Brighton, England

Brighton is the major part of the city of Brighton and Hove (formed from the previous towns of Brighton, Hove, Portslade and several other villages) in East Sussex on the south coast of Great Britain. For administrative purposes, Brighton and Hove is not part of the non-metropolitan county of East Sussex, but remains part of the ceremonial county of East Sussex.


The countryside on our way to Brighton


Brighton Train Station


Eight million tourists a year visit Brighton. The town also has a substantial business conference industry regularly hosting the Liberal Democrats, Labour Party, occasionally the Conservative Party and Trade Union annual Conferences. Brighton has two universities and a medical school.




The promenade along the beach in Brighton has some shops, cafes, art and seafood stalls


The West Pier was built in 1866 and has been closed since 1975 awaiting renovation, which faces continual setbacks.


The seafront has bars, restaurants, nightclubs and amusement arcades, principally between the piers. Being less than an hour from London by train has made the city a popular destination. Brighton beach has a nudist area (south of the easterly part of Kemptown). Brighton's beach, which is a sand-free shingle beach, although it is sand when going into the sea, has been awarded a blue flag. The Monarch's Way long-distance footpath heads west along the seafront above the beach.


Brighton Pier (originally and in full "The Brighton Marine Palace and Pier", and for long known as the Palace Pier) opened in 1899. It features a funfair, restaurants and arcade halls.


A breath-taking landscape view. Peaceful and quiet place.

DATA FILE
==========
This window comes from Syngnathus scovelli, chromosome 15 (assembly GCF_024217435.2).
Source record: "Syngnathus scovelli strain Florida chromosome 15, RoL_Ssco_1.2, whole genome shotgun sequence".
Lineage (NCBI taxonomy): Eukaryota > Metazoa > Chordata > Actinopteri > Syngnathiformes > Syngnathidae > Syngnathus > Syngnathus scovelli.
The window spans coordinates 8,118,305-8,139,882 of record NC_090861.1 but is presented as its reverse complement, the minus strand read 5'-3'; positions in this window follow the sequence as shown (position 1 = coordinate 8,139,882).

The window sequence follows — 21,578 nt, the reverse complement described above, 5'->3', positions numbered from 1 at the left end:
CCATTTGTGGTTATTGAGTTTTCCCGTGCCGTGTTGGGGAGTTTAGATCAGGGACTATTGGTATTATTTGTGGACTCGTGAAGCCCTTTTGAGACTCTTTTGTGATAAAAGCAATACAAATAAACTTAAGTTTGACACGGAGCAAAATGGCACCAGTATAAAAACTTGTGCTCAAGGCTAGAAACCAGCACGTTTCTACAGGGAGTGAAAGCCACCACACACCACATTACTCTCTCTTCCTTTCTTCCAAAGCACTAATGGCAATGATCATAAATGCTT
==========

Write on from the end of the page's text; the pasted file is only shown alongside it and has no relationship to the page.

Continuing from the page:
Seagulls fly and try to get warm


Perfect for chill out gateway.


This is where I tasted the best Fish & Chip!


The Monarch's Way long-distance footpath heads west along the seafront above the beach.


The Royal Pavilion is a former royal palace built as a home for the Prince Regent during the early 1800s, under the direction of the architect John Nash, and is notable for its Indo-Saracenic architecture and Oriental interior. Other Indo-Saracenic buildings in Brighton include the Sassoon Mausoleum, now, with the bodies reburied elsewhere, in use as a chic supper club.


The Royal Pavilion is a former royal residence located in Brighton, England. It was built in three campaigns, beginning in 1787, as a seaside retreat for George, Prince of Wales, from 1811 Prince Regent. It is often referred to as the Brighton Pavilion. It is built in the Indo-Saracenic style prevalent in India for most of the 19th century, with the most extrravagant chinoiserie interiors ever executed in the British Isles.


After the death of George IV in 1830, his successor King William IV also stayed in the Pavilion on his frequent visits to Brighton. However, Queen Victoria disliked Brighton and the lack of privacy the Pavilion afforded her on her visits there (especially once Brighton became accessible to Londoners by rail in 1841) and the cramped quarters it provided her growing family


Between 1815 and 1822 the designer John Nash redesigned and greatly extended the Pavilion, and it is the work of Nash which can be seen today. The palace looks rather striking in the middle of Brighton.

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